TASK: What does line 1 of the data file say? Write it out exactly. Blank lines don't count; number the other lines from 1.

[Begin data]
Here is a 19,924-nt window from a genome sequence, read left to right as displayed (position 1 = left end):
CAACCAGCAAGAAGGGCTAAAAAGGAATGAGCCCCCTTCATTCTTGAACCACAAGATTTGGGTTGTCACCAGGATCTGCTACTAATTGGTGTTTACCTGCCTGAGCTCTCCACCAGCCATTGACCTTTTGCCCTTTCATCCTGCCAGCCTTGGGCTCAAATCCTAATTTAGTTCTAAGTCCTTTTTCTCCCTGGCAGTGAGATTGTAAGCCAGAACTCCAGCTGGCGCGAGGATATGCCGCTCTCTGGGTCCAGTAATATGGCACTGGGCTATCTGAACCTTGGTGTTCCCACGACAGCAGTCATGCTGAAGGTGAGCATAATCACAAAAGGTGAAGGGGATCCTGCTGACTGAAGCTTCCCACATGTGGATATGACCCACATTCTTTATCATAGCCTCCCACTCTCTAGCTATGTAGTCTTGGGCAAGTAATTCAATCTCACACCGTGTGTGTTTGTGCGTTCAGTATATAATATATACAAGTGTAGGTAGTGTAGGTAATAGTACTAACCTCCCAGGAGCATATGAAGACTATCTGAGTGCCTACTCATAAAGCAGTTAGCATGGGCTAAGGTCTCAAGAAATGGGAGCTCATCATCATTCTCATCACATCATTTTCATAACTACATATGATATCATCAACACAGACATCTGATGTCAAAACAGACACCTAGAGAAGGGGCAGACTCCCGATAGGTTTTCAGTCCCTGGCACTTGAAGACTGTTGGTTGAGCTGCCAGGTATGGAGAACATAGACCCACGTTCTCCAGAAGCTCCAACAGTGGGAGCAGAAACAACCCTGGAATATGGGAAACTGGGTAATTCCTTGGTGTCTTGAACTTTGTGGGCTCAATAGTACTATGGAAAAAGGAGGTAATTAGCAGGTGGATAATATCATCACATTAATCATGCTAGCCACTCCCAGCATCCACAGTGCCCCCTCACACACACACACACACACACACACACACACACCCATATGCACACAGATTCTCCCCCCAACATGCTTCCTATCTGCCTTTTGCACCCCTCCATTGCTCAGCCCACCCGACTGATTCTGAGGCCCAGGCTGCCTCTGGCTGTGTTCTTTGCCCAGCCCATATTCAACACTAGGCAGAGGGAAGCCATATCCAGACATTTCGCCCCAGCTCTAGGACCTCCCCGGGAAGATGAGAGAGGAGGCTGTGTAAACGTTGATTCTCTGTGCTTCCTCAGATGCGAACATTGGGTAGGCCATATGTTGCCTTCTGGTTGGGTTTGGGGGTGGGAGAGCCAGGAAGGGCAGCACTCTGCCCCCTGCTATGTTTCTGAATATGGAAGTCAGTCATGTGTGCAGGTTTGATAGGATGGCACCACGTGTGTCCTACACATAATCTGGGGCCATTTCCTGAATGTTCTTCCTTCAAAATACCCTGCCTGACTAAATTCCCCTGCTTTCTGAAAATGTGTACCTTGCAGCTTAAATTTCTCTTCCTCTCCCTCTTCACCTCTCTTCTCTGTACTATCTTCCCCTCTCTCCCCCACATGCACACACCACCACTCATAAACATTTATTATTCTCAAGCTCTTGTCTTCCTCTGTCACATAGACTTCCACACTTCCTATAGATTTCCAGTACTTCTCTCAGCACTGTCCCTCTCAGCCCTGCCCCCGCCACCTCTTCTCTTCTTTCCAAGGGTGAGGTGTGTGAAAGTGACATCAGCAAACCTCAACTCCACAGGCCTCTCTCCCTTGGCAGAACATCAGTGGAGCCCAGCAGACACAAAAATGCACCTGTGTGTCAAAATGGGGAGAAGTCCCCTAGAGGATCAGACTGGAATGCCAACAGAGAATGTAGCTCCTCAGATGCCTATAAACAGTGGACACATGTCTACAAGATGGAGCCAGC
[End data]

Here is a 19,924-nt window from a genome sequence, read left to right as displayed (position 1 = left end):